There had been earlier books about Paris: Father Jacques Du Breul's 1612 work on its antiquities, for example. But these volumes—like works such as Andrea Palladio's 1554 introductions to ancient Roman monuments and medieval pilgrimage churches—were destined for visitors who measured a city's greatness by its history, and they focus on civic and religious monuments. John Stow's 1598 A Survey of London and Thomas De Laune's 1681 The Present State of London also have an antiquarian slant; they evoke modern-day London mainly as a center of commerce and the nation's financial hub. In contrast, guidebooks to Paris present a city bristling with creative energy, a cultural magnet, an incubator of the kind of ideas that could revolutionize urban life.
Recent research indicates that once a city acquires a reputation—as an exciting place or as one where nothing ever happens—that image tends to survive unchanged for long periods of time. The original guidebooks to Paris help explain how one of the most powerful urban images of all time was put into place.
Both Brice and de Fer had the same idea of why modern tourists might choose to visit a city. In Brice's opinion, visitors no longer wanted detailed historical information. Visitors now preferred a guidebook that included "an account of the latest trends in modern residential architecture, rather than the translation of [Latin] epitaphs in a cemetery." Thus, Brice, like de Fer, included recent architectural achievements—both private homes and innovative public works such as avenues—that in the course of the seventeenth century had become central to the experience of Paris.
What attracts visitors to a city? A guidebook such as Brice's, a map such as de Fer's, and other novel publications that were introduced in the 1690s all offered new answers to that question. Take the example of Nicolas de Blégny's volumes from the early 1690s, the first-ever insider's guide to a city. In Adresses de la ville de Paris and Le Livre commode, Addresses in the City of Paris and The Useful Book, Blégny includes information never before considered noteworthy, such as where to find the best Brie cheese or the most buttery brioches, the names of tailors who outfitted court notables, the addresses of caterers for "your special events," and the right source for every kind of luxury merchandise.
All these publications indicate that a new model for the city had been put into place in the course of the seventeenth century. According to that model, a great city should be more than a collection of major buildings or a monumental capital. A city was worthy of a visit because it was great in the here and now, because of its contemporary architecture, because its economic life, its cultural activities, and the range of entertainments it offered made it vibrant. Visitors who wanted to contemplate ancient monuments still went to Rome, but those in search of the novel and the cutting edge—in the arts and architecture, in technology, in commerce, in fashion, and in cuisine—were traveling to Paris to discover a very different experience. And they were doing so in new ways: they walked its streets with Brice's guidebook in hand, as English physician Martin Lister did in 1698, and as Louis Liger was still advising readers of his guidebook to do in 1714. They spent less time in churches and more in cafés and public gardens, less time touring cemeteries and more visiting shops. They wanted to eat well and be well outfitted as much as to tour a famous cathedral.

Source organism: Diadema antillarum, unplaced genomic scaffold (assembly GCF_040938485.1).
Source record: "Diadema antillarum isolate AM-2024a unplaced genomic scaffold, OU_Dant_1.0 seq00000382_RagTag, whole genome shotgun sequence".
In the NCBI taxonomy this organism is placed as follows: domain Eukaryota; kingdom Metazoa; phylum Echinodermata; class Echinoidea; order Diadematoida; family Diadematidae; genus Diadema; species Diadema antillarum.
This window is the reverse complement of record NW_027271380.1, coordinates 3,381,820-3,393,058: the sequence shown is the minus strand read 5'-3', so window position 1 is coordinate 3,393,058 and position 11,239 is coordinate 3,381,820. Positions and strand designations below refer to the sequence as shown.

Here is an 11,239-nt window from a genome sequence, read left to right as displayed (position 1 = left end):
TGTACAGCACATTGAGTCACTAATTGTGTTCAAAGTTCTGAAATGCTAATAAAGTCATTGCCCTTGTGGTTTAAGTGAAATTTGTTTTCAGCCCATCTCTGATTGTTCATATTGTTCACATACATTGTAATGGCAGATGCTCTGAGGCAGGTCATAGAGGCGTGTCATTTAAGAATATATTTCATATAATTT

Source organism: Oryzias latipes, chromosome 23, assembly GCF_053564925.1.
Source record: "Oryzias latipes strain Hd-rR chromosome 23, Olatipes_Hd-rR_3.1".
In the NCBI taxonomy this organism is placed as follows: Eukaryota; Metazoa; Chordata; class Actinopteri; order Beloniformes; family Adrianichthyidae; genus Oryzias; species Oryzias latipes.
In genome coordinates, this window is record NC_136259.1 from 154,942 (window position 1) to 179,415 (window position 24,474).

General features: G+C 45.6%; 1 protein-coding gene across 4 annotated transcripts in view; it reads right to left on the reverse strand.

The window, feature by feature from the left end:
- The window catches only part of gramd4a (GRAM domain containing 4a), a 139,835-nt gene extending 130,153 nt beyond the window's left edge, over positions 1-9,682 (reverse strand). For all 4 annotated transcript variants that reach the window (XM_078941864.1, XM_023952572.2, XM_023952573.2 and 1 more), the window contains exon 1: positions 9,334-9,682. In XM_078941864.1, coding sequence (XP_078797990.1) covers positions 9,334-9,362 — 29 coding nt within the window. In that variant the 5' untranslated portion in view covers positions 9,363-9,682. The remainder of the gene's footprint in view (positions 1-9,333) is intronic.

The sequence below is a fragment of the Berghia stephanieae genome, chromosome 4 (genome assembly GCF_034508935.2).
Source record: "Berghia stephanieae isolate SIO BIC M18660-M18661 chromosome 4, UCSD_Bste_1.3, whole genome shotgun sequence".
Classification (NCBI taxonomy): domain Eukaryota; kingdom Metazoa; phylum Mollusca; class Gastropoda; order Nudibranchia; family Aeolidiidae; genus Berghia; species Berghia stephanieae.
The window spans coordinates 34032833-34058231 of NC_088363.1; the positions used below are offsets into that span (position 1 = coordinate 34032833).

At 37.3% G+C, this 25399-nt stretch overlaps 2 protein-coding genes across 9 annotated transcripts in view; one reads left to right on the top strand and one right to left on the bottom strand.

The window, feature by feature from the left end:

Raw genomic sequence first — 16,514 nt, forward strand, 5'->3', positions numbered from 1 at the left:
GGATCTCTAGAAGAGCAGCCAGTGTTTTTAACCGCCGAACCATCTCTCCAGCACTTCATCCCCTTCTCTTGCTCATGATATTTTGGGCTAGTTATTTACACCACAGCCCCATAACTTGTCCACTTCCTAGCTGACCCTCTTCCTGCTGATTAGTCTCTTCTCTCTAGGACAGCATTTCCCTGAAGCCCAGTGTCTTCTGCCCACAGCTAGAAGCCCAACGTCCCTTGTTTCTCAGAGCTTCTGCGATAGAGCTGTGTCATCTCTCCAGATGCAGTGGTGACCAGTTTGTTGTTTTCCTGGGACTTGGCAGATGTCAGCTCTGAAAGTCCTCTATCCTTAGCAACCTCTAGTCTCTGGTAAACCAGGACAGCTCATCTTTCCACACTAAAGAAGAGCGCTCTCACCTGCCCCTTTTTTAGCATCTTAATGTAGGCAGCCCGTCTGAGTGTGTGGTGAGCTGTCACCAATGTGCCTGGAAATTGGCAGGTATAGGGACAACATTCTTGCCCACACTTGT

Paris had not always been a magnet for visitors. During the second half of the sixteenth century, France had been ravaged by de cades of war between Catholics and Protestants. By the century's end its capital had been reduced to a state succinctly summed up by the first great historian of the city's development, Michel Félibien: "In 1597, there was nothing splendid about Paris. It was in deplorable shape and lacked everything." In fact, at the turn of the seventeenth century, wolves roamed freely in the streets of the French capital. Between 1597 and 1700, that urban disaster was rebuilt and transformed. For the first time, rulers asked professionals—from architects to engineers—to study the city's layout, and they followed the professionals' suggestions to plan the capital's development. Because of the revolutionary public works that resulted from these collaborations and the manner in which these public works were woven into their surroundings, Paris became known as technologically advanced, the European leader in city planning and modern architecture.
Breakthrough projects only become origins, the inspiration for those who live elsewhere and for subsequent generations, when someone draws them to the attention of a broad public. As soon as urban planning began to remake Paris, a second transformation began: for the first time ever, a city was instantly elevated to legendary status—almost before the mortar was dry on the public works being celebrated.